That’s probably enough of the plot. That only scratches the surface, which explains why this “X-Men” is the longest entry yet. Another reason is that director Matthew Vaughn ("Kick-Ass") is content not to rush his super powered mutants into battle. He takes great pains to develop Eric’s journey of revenge and Xavier’s theories and attitudes about mutantism. Xavier in particular is very much allowed to be a real person. Highly intelligent, but willing to bend the rules and have fun being young. He uses his mutant theories as pick up lines in bars.
Vaughn also spends a good deal of time developing the most complex personality of the group, the torn and obviously mutant in appearance—Raven (her last name is never mentioned). She’s played by Jennifer Lawrence, last year’s great discovery for her Oscar nominated performance as a teenager trying to provide for her siblings in the ruthless backcountry of the Ozarks in “Winter’s Bone”. Raven has blue, scaly skin, but can make herself look like anyone. She is in the middle of an ideological tug of war between Xavier and Eric. Xavier believing that mutants should integrate with humans, while Eric’s beliefs run more towards embracing their mutantism at the expense of fitting in.
Another mutant, a scientist named Hank McCoy (Nicholas Hoult, ”A Single Man”) intrigues Raven. Hank is another mutant whose mutation has manifested itself in his appearance. His feet look and operate like hands, with opposable thumbs. After he takes a “cure” that is supposed remove surface mutant characteristics but allow him to retain powers, Hank’s mutation somehow becomes even more obvious when he grows blue hair all over his body. The two brush at a romance, but eventually Raven’s beliefs are shifted closer to Eric’s views, and she decides to embrace her true appearance.
There are a great deal more mutants introduced in this origin episode of the series, including Havok (Lucas Till, “Battle: Los Angeles”), Banshee (Caleb Landry Jones, “The Last Exorcism”), and the villainess Emma Frost (January Jones, “Mad Men”). To list them all would be pointless and require more synopsizing. Despite all these characters and plotting this “First Class” doesn’t have the overstuffed feeling of the third installment, “The Last Stand”. Vaughn’s insistence of allowing the story to develop, rather than driving it with loud and explosive action sequences gives more weight to the story’s social themes of bigotry and tolerance.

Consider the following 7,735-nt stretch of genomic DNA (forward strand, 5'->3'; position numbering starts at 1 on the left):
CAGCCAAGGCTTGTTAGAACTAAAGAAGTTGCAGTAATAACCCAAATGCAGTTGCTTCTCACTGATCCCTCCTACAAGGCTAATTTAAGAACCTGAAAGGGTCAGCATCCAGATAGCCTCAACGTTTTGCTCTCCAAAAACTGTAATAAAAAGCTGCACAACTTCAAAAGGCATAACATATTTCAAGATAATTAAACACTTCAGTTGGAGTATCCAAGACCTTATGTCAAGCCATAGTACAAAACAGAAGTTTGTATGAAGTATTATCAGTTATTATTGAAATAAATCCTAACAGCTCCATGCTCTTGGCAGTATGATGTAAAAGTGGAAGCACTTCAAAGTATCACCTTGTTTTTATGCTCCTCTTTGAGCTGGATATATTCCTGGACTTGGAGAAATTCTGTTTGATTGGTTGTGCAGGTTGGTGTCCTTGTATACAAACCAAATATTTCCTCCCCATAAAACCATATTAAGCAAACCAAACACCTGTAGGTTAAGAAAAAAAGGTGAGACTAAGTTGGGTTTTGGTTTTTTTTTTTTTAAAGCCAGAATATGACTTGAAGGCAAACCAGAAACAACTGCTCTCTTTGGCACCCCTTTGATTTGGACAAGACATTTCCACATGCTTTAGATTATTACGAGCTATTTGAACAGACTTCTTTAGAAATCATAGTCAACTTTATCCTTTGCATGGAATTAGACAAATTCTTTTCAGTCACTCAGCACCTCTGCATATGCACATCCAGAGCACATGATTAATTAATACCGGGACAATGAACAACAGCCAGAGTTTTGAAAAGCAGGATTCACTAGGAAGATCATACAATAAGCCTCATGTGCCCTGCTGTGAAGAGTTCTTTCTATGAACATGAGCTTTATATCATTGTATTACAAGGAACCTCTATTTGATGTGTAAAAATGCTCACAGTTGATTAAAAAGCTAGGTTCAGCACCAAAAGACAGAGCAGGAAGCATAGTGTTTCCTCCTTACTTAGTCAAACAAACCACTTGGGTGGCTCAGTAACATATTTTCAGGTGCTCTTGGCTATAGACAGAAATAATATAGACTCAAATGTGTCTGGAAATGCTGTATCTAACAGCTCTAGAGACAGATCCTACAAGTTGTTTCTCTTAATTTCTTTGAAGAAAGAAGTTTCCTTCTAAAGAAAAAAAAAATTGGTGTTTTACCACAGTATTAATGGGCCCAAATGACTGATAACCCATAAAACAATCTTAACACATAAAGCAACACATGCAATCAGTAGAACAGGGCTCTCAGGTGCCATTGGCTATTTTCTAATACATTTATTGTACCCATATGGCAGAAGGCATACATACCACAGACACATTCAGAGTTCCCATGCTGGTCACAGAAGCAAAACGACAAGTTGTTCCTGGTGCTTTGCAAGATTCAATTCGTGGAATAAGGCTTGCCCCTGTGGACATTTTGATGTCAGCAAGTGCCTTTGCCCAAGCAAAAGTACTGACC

That’s not to say there aren’t some great action sequences. The final showdown set against the backdrop of the Cuban Missile Crisis is fraught with the anti-authoritative tensions of the era. It exemplifies the types of events and fear that inspired the creation of such comic book characters as the X-Men. It even contains some awesome images. With all the characters and special effects and the wide range of thematic material the filmmakers try to cover, some elements get left a little underdeveloped, such as Xavier’s relationship with MacTaggert.
Some people may not take to this vision of the X-Men as readily as the previous outings. It’s more cerebral, with a much stronger focus on the characters and themes of the series. To some the ever-unfolding plot may seem to drag, but this is the X-Men as they should be presented. They’re more than just a team of super powers. Each character has always held very specific purposes in the X-Men universe, and it’s nice to see a comic book mythology represented so faithfully on screen. But, I’m beginning to wonder whether this series will ever end, since this material has been fairly well covered by this point. Could Carroll have been onto something?